I can’t cover all of the stretch stitches available on sewing machines today. I will only cover the most common stitch types on most home sewing machines.

Zigzag stitch

close up seam on leather and fur clothing

Basic zigzag stitches are great for sewing seams since they approximate the look of serged or overcast edges. By setting my zigzag to 6 and 1.5, I get fairly dense stitching similar in width to that of a serger stitch. After sewing the seam, I trim the fabric close to the stitching and sew it like a straight stitch.

The seam guide should be adjusted when sewing zigzag stitches (or any stitch with some width). Seem guidelines indicate how far you are from the center needle position on your metal throat plate. However, since your needle is not in the center needle position, you must make new guidelines that are the correct distance from your left side when sewing zigzag stitches.

There are two main problems with the zigzag stitch when sewing knit fabrics. Firstly, this method won’t work on lightweight fabrics because zigzagging will create ridges and tunnels (see below).

I use the triple zigzag stitch when sewing lightweight knit fabrics to avoid this ridge or tunnel.

Also, the zigzag stitch creates a double seam allowance, so you cannot press your seam allowances open. Sewing with a bulkier, heavy-weight fabric may present a problem since the double-thickness seam allowance may cause ridges under your garment. To sew thick knit fabrics like bulky sweater knits, I use the lightning stitch (described below).

Tricot stitch or three-step zigzag stitch

leather with stitches

The three-step or tricot stitch is an excellent choice when sewing lightweight fabrics since it does not create a ‘ridge’ or ‘tunnel.’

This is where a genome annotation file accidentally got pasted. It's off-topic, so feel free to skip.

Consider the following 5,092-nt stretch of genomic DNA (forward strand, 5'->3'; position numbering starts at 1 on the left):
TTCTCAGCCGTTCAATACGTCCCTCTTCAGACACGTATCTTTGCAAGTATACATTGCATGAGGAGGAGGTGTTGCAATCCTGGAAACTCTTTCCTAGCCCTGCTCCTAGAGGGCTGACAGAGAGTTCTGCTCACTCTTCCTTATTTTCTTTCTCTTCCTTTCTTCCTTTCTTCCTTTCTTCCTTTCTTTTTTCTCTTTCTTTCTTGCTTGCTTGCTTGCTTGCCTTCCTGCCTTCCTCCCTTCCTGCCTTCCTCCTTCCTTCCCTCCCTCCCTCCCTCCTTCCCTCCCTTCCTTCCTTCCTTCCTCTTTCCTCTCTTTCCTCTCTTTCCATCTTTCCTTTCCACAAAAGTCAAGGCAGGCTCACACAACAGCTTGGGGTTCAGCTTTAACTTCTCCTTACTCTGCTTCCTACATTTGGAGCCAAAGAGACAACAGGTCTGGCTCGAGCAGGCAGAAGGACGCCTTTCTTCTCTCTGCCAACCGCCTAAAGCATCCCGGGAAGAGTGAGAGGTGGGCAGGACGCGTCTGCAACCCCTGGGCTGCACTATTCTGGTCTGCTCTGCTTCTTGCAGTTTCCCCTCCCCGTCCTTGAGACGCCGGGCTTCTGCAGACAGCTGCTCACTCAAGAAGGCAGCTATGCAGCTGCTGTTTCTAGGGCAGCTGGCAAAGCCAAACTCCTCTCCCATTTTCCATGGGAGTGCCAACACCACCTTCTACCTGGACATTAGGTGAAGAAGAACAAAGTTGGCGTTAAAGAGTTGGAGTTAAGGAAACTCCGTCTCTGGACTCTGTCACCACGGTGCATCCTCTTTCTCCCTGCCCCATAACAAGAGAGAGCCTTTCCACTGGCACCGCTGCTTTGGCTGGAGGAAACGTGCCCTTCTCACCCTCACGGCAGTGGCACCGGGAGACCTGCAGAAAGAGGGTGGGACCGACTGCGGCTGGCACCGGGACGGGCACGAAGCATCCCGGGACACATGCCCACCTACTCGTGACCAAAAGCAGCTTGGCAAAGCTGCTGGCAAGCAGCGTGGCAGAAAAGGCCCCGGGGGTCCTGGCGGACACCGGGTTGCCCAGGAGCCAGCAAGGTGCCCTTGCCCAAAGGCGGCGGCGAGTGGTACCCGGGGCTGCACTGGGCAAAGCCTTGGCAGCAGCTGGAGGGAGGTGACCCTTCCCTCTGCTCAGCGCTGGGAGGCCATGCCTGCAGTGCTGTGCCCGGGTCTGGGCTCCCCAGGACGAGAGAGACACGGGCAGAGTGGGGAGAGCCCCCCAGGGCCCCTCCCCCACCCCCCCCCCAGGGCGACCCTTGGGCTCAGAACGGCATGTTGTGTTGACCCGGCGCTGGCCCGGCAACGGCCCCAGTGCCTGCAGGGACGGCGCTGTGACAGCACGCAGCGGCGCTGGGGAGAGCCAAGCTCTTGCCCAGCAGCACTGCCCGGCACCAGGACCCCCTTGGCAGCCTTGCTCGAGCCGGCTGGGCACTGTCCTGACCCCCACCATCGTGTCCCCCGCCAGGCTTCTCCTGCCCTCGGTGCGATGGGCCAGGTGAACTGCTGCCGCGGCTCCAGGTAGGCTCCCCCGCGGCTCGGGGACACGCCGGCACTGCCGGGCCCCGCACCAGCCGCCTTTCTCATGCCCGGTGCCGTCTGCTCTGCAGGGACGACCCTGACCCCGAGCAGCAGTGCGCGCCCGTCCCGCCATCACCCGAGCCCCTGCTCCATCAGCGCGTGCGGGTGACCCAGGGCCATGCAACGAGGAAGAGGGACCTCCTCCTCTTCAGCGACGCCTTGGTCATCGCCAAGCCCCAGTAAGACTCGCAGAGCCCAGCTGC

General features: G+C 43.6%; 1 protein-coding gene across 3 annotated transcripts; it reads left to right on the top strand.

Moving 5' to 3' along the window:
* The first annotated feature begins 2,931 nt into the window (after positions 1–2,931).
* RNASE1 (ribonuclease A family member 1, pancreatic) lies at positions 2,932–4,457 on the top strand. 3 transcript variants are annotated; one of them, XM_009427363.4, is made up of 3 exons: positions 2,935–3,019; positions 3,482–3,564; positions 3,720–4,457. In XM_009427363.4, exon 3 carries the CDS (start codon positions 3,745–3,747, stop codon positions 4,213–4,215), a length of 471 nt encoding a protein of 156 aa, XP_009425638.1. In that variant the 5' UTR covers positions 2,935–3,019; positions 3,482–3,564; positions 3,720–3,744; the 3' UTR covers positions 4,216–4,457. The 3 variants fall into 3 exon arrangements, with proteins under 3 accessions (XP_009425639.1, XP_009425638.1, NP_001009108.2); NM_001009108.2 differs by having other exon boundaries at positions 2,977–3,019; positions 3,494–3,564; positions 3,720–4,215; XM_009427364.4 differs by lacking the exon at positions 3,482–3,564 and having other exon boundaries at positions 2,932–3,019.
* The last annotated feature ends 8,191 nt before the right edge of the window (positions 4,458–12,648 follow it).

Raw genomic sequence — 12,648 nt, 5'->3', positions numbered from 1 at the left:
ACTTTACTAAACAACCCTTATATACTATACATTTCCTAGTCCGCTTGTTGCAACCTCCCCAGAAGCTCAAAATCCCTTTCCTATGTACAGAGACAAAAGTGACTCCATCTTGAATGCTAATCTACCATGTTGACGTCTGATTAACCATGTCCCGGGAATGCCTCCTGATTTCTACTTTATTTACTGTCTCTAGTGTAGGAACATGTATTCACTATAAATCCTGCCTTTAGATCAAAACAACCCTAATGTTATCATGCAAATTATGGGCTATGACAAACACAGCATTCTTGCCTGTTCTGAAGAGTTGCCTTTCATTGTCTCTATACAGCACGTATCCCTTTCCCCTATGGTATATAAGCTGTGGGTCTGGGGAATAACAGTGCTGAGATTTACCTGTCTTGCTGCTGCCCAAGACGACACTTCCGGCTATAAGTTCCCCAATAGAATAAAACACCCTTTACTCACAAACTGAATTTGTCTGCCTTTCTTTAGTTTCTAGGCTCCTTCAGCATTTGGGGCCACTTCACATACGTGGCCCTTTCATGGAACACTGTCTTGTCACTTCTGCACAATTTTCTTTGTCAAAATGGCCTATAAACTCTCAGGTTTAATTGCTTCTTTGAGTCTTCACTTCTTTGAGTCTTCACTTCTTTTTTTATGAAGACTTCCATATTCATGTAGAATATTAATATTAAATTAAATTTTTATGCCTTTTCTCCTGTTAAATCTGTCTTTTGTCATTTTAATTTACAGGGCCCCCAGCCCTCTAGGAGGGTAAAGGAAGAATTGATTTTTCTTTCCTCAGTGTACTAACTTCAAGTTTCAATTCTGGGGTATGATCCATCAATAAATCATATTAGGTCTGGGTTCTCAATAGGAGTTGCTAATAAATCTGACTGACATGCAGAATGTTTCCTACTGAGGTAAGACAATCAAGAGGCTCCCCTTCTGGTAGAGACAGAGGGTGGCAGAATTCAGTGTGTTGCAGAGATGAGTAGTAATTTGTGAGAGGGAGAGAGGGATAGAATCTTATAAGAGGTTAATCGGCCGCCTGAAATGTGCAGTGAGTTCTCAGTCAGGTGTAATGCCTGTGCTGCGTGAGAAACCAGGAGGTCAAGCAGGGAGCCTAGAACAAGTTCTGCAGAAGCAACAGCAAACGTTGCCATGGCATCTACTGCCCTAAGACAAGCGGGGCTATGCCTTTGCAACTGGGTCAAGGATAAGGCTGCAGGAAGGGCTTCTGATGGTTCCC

My preferred width and length for this stitch are 6 and 1. Whenever I sew shorter than one stitch length, the fabric bunches up. I sew along the seam line and trim close to the stitching, just like I did with a zigzag stitch.

Your seam guide must be adjusted to get the right distance from the left side of your zigzag, as described above.

The lightning stitch

jeans with seam

The lightning stitch has two long sides and one short side. As a result, the stitch looks almost straight, but the fabric can still stretch.

Seams can be sewn using this stitch the same way straight stitches are. The lightning stitch is an excellent choice if you want to press open the seam allowance on bulky fabrics. In the threading description above, I explained that the classic zigzag stitch isn’t suitable for bulky fabrics because it creates a double seam allowance with a single layer of fabric, which can be bulky and result in ridges underneath your garments.

Since a lightning stitch looks like a straight stitch, it can also be used for hemming and topstitching. Whenever I hem a garment, I use a lightning stitch or a triple straight stitch (discussed below) rather than a zigzag stitch because it looks homemade.

The triple straight stitch

Stitching forward, backward, and forward again creates the triple straight stitch (also known as the triple strength stitch or triple stretch stitch). Although slightly thicker and more pronounced, it resembles a straight line.

If I want a pronounced stitching line on stable medium-weight knit fabrics, I use the triple straight stitch when hemming or topstitching them. However, you may only be able to get a visible stitching line using the triple straight stitch when working with textured sweater knits (the lightning stitch disappears into the fabric’s texture).

Lightweight and stretchy knit fabrics cannot be stitched with the triple straight stitch, as they will pucker or bunch. I often have to stitch knotted lumps of thread into the fabric because it won’t advance through the feed dogs.

Understanding Stretchy Fabrics

Before diving into the settings, it’s essential to understand the nature of stretchy fabrics. These materials, including jersey, spandex, and elastane, are prized for their flexibility and comfort. The key to successfully sewing these fabrics is preserving their stretchiness while avoiding puckering or distortion.

Sewing Machine Settings for Stretchy Fabrics

Stitch Type

  • Zigzag Stitch: Ideal for seams, as it allows the fabric to stretch without breaking the thread. Set your machine to a narrow zigzag for seams (width: 1-1.5mm, length: 2.5-3mm) and a wider zigzag for finishing edges (width: 3-4mm, length: 2-2.5mm).
  • Stretch Stitch: Many modern machines feature a stretch stitch designed specifically for elastic fabrics. This stitch further enhances durability and stretch.